Out of 175 patients with pain, 85.7% reported having adequate pain management. Pain was more adequately treated in patients with employment (p = 0.001), milder pain intensity (p<0.001), those using opioids (p<0.001), and those who did not experience anxiety (p = 0.05). Factors related to pain management adequacy were opioid use (OR = 3.23, 95% CI = 1.71–6.13) and milder pain (OR = 11.15, 95% CI = 3.89–31.99).



Most of the patients received adequate pain management which related to opioid use and milder pain.



adequacy factors, pain management, palliative care



Pain is a common symptom in palliative patients and a complaint of more than 50% of patients with advanced cancer, as well as non-cancer diseases.1,2 Pain is an uncomfortable sensation that may occur because of the disease itself or as a side effect of the treatment.3 Pain should be managed adequately because otherwise, it will reduce the quality of life.4 Until now, pain management used the World Health Organization (WHO) analgesic ladder, which is based on pain intensity.5,6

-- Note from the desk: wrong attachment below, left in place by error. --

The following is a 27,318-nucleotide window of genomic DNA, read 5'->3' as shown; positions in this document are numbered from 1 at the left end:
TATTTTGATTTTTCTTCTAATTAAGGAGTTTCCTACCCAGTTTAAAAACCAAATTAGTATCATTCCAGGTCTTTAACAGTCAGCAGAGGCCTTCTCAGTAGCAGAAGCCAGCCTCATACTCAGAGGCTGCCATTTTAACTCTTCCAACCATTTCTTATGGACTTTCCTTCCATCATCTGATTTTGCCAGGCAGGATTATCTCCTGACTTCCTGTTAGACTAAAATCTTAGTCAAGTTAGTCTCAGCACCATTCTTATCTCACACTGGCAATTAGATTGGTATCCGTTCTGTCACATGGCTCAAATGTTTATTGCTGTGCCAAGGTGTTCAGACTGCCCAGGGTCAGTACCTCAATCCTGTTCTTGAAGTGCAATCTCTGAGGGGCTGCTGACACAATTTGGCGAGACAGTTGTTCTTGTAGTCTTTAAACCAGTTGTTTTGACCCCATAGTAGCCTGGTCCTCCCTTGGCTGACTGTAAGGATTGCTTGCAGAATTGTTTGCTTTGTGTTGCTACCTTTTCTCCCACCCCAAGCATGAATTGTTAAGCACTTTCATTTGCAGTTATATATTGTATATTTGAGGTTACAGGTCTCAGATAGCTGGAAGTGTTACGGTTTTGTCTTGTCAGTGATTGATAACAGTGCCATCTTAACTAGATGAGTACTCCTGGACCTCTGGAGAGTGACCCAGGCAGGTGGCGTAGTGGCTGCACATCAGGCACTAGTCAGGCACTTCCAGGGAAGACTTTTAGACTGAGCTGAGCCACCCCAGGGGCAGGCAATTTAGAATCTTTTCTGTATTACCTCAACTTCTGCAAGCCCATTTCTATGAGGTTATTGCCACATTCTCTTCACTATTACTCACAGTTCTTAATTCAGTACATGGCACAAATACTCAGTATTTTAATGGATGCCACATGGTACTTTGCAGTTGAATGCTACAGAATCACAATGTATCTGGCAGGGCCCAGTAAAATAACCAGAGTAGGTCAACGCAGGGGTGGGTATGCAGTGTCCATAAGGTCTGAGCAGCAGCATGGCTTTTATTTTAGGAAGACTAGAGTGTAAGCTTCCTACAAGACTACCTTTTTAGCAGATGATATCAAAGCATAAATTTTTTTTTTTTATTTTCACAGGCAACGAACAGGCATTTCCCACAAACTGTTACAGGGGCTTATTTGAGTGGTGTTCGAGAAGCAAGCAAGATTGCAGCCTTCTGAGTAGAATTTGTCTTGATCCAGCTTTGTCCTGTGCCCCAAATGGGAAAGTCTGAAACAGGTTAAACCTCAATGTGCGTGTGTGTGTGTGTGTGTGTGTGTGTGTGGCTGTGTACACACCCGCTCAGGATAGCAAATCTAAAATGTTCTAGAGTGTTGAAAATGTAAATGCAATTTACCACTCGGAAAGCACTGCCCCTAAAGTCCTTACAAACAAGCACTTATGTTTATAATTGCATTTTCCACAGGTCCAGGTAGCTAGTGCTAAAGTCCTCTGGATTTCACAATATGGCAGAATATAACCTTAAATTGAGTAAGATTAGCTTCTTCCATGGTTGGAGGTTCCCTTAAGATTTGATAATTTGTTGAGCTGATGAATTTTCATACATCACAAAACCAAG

Pain intensity may vary among patients with a similar disease entity or severity since pain is a subjective feeling. This feeling is affected by previous experiences of pain, family support, and self-resistance. Therefore, pain medication must be administered in a unique way for every patient.4,7 Sometimes patients with mild-to-moderate pain may need opioids,8 but the physician should be cautious about side effects such as gastrointestinal and neurological problems.9,10

There have been numerous studies evaluating the adequacy of pain management in cancer cases; meanwhile, there are limited studies assessing in both cancer and non-cancer patients. Moreover, enhancing quality of life is the main purpose for patients receiving palliative care by eliminating their pain as soon as possible. Thus, it is important to explore the proportion of patients receiving adequate pain management, especially in a tertiary referral hospital in which chronic diseases with complex problems are treated, and assess the factors related to the adequacy of pain management.